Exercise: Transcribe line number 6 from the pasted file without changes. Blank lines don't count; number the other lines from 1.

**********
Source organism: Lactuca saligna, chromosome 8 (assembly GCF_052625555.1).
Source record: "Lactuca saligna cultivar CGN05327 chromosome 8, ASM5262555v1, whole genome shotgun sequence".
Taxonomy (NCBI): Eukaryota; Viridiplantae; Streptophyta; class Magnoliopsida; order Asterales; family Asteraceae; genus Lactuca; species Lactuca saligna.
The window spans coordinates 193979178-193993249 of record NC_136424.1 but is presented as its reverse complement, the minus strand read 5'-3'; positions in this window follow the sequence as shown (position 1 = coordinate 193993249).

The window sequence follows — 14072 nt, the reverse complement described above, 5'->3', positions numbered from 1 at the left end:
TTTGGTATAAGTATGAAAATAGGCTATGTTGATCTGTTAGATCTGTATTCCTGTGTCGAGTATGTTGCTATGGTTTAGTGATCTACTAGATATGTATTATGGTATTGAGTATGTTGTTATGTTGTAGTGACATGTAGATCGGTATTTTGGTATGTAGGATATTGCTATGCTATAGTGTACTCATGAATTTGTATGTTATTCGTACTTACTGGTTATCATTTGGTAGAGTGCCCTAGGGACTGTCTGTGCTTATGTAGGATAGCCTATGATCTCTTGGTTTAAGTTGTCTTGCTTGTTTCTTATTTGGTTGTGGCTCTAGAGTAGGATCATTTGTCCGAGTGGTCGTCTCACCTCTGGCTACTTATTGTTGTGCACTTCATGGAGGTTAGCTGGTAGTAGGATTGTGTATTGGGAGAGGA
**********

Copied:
TTTGGTATAAGTATGAAAATAGGCTATGTTGATCTGTTAGATCTGTATTCCTGTGTCGAGTATGTTGCTATGGTTTAGTGATCTACTAGATATGTATTATGGTATTGAGTATGTTGTTATGTTGTAGTGACATGTAGATCGGTATTTTGGTATGTAGGATATTGCTATGCTATAGTGTACTCATGAATTTGTATGTTATTCGTACTTACTGGTTATCATTTGGTAGAGTGCCCTAGGGACTGTCTGTGCTTATGTAGGATAGCCTATGATCTCTTGGTTTAAGTTGTCTTGCTTGTTTCTTATTTGGTTGTGGCTCTAGAGTAGGATCATTTGTCCGAGTGGTCGTCTCACCTCTGGCTACTTATTGTTGTGCACTTCATGGAGGTTAGCTGGTAGTAGGATTGTGTATTGGGAGAGGA